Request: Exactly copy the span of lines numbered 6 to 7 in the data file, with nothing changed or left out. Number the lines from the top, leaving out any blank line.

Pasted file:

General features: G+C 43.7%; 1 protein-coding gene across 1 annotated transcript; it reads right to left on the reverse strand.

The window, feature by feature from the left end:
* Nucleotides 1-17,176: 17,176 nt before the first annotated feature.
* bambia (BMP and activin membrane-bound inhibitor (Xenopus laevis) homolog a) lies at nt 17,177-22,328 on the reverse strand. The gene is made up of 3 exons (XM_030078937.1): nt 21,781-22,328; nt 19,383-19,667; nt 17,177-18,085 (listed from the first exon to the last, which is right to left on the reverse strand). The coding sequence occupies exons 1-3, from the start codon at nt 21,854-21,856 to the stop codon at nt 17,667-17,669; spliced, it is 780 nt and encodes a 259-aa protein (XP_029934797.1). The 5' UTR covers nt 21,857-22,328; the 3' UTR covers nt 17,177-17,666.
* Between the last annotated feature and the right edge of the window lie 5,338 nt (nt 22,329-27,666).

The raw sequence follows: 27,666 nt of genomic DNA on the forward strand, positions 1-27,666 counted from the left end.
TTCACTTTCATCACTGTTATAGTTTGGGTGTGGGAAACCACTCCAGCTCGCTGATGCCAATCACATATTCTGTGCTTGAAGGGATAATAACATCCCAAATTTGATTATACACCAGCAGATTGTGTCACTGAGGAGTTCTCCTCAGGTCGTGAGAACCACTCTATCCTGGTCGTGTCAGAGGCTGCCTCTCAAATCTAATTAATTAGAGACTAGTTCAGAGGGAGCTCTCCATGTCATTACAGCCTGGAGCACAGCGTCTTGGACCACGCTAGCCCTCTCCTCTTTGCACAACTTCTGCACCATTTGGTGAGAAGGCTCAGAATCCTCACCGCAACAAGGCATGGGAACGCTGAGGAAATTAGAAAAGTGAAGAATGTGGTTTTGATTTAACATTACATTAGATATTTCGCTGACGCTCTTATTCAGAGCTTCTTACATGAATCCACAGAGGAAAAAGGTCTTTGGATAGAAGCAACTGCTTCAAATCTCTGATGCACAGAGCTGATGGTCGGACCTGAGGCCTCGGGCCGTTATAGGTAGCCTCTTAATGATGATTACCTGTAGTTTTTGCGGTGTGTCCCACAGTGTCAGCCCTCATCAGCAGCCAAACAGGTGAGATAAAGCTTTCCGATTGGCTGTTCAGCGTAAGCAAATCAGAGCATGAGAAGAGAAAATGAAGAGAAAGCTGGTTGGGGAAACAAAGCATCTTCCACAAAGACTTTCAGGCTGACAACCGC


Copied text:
The raw sequence follows: 27,666 nt of genomic DNA on the forward strand, positions 1-27,666 counted from the left end.
TTCACTTTCATCACTGTTATAGTTTGGGTGTGGGAAACCACTCCAGCTCGCTGATGCCAATCACATATTCTGTGCTTGAAGGGATAATAACATCCCAAATTTGATTATACACCAGCAGATTGTGTCACTGAGGAGTTCTCCTCAGGTCGTGAGAACCACTCTATCCTGGTCGTGTCAGAGGCTGCCTCTCAAATCTAATTAATTAGAGACTAGTTCAGAGGGAGCTCTCCATGTCATTACAGCCTGGAGCACAGCGTCTTGGACCACGCTAGCCCTCTCCTCTTTGCACAACTTCTGCACCATTTGGTGAGAAGGCTCAGAATCCTCACCGCAACAAGGCATGGGAACGCTGAGGAAATTAGAAAAGTGAAGAATGTGGTTTTGATTTAACATTACATTAGATATTTCGCTGACGCTCTTATTCAGAGCTTCTTACATGAATCCACAGAGGAAAAAGGTCTTTGGATAGAAGCAACTGCTTCAAATCTCTGATGCACAGAGCTGATGGTCGGACCTGAGGCCTCGGGCCGTTATAGGTAGCCTCTTAATGATGATTACCTGTAGTTTTTGCGGTGTGTCCCACAGTGTCAGCCCTCATCAGCAGCCAAACAGGTGAGATAAAGCTTTCCGATTGGCTGTTCAGCGTAAGCAAATCAGAGCATGAGAAGAGAAAATGAAGAGAAAGCTGGTTGGGGAAACAAAGCATCTTCCACAAAGACTTTCAGGCTGACAACCGC